Folate is crucial for brain function, the production of DNA and RNA, the body’s genetic material, and important for when cells grow rapidly like in infancy, adolescence and pregnancy. Folate also helps make red blood cells and helps with iron absorption.

Side note – folate is the natural form of folic acid. Folic acid is the synthetic form used in supplements and fortified foods. Folate exists in many nuts, fresh fruit and vegetables.

The rabbit hole of information available about these gene mutations online is overwhelming.  So in the interest of reducing anxiety around this topic, I want to point out a few things.

  1. Gene mutations are common. They can exist without expression, depending on your lifestyle
  2. Many people have the MTHFR gene variant and suffer no problems in their health, fertility or pregnancy
  3. Some women with the gene mutation have no problem processing folate

But, to put this back into perspective of ‘whole’ health, the chemical pathway of turning folate into 5-MTHF is part of a much bigger and more complex process in the body called methylation.

“Methylation is, essentially, the on/off switches of the body – where countless molecules and processes can be activated, or deactivated, to perform a function, or to allow a reaction to occur.” (

Many body functions rely on a smooth methylation process and problems to this may result in chronic diseases like migraines, problems with blood clots, PCOS, chronic fatigue, frequent headaches, depression, infertility and frequent miscarriages.

However, there are some natural things you can do to improve your methylation:

  • Eat a healthy and varied diet – include lots of green, leafy vegetables as they have high amounts of natural folate to fuel your methylation
  • Switch your folic acid supplement to a brand that has just 5-MTHF – bypassing the steps where the body has trouble converting (Orthoplex, Thorne and Eagle all have 5-MTHF in their prenatals).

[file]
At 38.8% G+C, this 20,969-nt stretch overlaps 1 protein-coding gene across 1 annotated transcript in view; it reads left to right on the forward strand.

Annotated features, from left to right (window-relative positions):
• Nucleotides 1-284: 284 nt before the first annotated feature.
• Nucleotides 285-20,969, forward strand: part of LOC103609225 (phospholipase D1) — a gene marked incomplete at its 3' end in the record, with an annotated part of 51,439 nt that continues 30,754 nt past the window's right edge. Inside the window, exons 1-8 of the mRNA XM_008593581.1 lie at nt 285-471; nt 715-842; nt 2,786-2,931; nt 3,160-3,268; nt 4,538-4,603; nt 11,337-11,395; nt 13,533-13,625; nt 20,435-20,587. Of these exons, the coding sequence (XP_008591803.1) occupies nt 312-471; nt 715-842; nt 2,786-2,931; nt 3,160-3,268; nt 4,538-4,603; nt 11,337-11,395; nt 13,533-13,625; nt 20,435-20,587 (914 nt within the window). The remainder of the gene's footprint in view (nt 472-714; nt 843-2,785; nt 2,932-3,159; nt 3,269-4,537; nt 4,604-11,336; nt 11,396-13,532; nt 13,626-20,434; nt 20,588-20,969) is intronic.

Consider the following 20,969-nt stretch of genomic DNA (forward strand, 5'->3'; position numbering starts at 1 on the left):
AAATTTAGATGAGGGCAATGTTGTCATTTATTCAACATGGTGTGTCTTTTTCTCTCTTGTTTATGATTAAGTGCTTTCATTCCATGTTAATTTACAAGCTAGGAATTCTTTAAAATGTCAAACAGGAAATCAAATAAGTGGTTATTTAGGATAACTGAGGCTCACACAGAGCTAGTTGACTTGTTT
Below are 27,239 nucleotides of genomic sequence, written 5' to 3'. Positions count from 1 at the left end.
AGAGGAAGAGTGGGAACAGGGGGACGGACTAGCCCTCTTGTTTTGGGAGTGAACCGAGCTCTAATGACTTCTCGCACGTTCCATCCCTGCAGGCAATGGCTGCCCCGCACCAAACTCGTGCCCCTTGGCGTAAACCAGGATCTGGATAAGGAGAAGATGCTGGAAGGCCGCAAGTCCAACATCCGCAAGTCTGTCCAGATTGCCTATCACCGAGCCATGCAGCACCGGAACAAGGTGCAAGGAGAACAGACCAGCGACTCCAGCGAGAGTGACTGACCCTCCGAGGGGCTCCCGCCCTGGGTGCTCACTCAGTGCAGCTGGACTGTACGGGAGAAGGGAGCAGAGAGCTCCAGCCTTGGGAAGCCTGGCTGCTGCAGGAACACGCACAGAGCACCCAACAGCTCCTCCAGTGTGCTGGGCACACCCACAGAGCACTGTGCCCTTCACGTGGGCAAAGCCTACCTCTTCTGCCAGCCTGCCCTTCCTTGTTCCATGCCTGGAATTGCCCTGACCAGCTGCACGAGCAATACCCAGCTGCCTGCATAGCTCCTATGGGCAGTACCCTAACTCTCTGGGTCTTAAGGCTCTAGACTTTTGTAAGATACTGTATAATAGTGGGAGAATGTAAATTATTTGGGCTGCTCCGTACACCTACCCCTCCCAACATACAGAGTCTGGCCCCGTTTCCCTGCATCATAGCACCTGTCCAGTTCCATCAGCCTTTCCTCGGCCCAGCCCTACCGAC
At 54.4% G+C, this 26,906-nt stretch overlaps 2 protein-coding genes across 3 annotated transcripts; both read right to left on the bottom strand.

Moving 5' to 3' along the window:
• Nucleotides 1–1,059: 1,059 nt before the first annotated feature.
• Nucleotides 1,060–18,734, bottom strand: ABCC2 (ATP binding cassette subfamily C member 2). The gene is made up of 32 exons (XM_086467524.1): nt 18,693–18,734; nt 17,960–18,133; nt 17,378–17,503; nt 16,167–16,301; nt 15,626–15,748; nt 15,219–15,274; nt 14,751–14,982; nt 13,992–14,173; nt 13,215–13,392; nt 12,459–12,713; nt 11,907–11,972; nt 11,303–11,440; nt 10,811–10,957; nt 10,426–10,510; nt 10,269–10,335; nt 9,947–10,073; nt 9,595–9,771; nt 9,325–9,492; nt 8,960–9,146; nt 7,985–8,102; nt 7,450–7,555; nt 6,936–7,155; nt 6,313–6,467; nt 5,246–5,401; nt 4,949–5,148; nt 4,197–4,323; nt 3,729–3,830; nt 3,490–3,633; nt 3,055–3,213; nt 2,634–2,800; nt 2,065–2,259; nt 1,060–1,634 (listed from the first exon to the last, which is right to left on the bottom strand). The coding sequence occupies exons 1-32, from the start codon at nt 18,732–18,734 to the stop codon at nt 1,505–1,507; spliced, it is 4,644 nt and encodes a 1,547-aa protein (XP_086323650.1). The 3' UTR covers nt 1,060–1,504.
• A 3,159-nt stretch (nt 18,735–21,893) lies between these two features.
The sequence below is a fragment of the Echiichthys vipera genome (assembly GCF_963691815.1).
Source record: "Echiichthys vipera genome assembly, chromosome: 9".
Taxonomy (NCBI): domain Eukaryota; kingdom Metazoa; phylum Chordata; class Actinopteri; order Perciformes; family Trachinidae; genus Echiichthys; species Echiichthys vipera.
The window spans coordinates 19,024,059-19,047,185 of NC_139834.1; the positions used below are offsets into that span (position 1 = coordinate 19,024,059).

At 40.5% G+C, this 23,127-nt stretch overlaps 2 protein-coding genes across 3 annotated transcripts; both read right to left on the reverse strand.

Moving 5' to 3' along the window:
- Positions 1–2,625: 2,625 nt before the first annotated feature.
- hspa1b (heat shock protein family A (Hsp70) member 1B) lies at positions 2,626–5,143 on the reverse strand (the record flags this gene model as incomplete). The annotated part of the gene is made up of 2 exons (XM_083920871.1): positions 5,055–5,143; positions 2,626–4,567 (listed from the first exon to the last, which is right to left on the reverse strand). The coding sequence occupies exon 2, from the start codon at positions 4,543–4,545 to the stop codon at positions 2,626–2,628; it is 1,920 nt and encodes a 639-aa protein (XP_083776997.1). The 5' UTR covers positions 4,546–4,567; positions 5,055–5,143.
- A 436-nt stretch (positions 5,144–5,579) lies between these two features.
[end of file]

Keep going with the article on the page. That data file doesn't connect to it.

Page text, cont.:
• Avoid high dosing with folic acid
  • Supplements – taking magnesium and zinc can help support your methylation
  • Gut health – probiotics and healthy gut bacteria are important for more efficient methylation
  • Avoid certain medications (with the advice of your doctor) and nonsteroidal anti-inflammatory drugs which are shown to lower levels of B9
  • Reduce stress – stress, chemical toxins, smoking and increased alcohol consumption can all negative affect your methylation process
  • Get acupuncture (of course) – some small research trials have shown that acupuncture may benefit the methylation process, improving gene expression. I mean if lowering stress does, than acupuncture has to right?

If you would like to investigate your MTHFR status, I would talk to your GP about getting the gene tested and then find an experienced naturopath or integrative doctor to advise you on the best course of action, if any. And combine their advice with your regular acupuncture treatments and healthy lifestyle.

For women going through IVF or trying to fall pregnant, who have experienced unexplained infertility, recurrent implantation failure or recurrent miscarriages, I would advise getting this tested and talking to your specialist and other health care providers about an individualised action plan.

Yin and Yang of the Menstrual Cycle Part 4 – Ovulation

Part 2 was focused on the Yin phase (or follicular phase), Part 3 was focused on the Yang Phase (or luteal phase) and now we can talk about how they interact…through ovulation.

Lara Briden recently said it perfectly…”ovulation is how women make hormones”. It is such a huge part of women’s health, yet so many women aren’t ovulating due to conditions such as PCOS, the most common anovulatory condition in women of reproductive age.

The pill also prevents women from ovulating as do many other chemicals, foods and medications.

In Chinese medicine, ovulation is the exact moment where Yin turns to Yang. The nourishing, blood moving, lining building, egg nourishing, feminine energetic state becomes the embryo growing, energy expanding, warming and masculine energetic state.

Without ovulation, you don’t get this perfect ebb and flow of hormone balance.

The primary energy that drives the balance between Yin and Yang is your Liver energy.

The easiest way to imagine how this works, is by understanding how night (Yin) turns into day (Yang)…through the movement of the earth.